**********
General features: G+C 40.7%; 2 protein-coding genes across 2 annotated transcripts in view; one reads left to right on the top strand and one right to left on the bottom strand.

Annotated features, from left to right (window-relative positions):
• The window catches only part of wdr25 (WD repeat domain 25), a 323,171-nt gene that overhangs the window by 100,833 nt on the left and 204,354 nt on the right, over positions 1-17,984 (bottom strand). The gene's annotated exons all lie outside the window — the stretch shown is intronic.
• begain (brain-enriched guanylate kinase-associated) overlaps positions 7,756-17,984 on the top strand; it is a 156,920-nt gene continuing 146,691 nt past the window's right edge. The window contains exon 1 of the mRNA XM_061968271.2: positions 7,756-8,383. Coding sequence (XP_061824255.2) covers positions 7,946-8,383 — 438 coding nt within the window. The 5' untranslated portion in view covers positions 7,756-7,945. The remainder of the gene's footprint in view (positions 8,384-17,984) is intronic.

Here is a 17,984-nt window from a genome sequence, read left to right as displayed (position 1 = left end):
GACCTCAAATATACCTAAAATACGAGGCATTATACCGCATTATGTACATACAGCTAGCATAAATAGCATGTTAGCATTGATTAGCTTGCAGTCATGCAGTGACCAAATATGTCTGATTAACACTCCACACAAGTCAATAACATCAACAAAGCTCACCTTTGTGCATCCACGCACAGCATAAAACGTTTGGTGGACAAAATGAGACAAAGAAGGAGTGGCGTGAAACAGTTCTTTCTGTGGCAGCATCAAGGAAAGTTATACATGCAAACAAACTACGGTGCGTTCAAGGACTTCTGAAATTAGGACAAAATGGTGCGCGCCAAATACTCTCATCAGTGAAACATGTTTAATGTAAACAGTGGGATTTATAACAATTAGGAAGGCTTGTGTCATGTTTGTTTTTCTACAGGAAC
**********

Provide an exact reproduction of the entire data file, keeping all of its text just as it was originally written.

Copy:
General features: G+C 40.7%; 2 protein-coding genes across 2 annotated transcripts in view; one reads left to right on the top strand and one right to left on the bottom strand.

Annotated features, from left to right (window-relative positions):
• The window catches only part of wdr25 (WD repeat domain 25), a 323,171-nt gene that overhangs the window by 100,833 nt on the left and 204,354 nt on the right, over positions 1-17,984 (bottom strand). The gene's annotated exons all lie outside the window — the stretch shown is intronic.
• begain (brain-enriched guanylate kinase-associated) overlaps positions 7,756-17,984 on the top strand; it is a 156,920-nt gene continuing 146,691 nt past the window's right edge. The window contains exon 1 of the mRNA XM_061968271.2: positions 7,756-8,383. Coding sequence (XP_061824255.2) covers positions 7,946-8,383 — 438 coding nt within the window. The 5' untranslated portion in view covers positions 7,756-7,945. The remainder of the gene's footprint in view (positions 8,384-17,984) is intronic.

Here is a 17,984-nt window from a genome sequence, read left to right as displayed (position 1 = left end):
GACCTCAAATATACCTAAAATACGAGGCATTATACCGCATTATGTACATACAGCTAGCATAAATAGCATGTTAGCATTGATTAGCTTGCAGTCATGCAGTGACCAAATATGTCTGATTAACACTCCACACAAGTCAATAACATCAACAAAGCTCACCTTTGTGCATCCACGCACAGCATAAAACGTTTGGTGGACAAAATGAGACAAAGAAGGAGTGGCGTGAAACAGTTCTTTCTGTGGCAGCATCAAGGAAAGTTATACATGCAAACAAACTACGGTGCGTTCAAGGACTTCTGAAATTAGGACAAAATGGTGCGCGCCAAATACTCTCATCAGTGAAACATGTTTAATGTAAACAGTGGGATTTATAACAATTAGGAAGGCTTGTGTCATGTTTGTTTTTCTACAGGAAC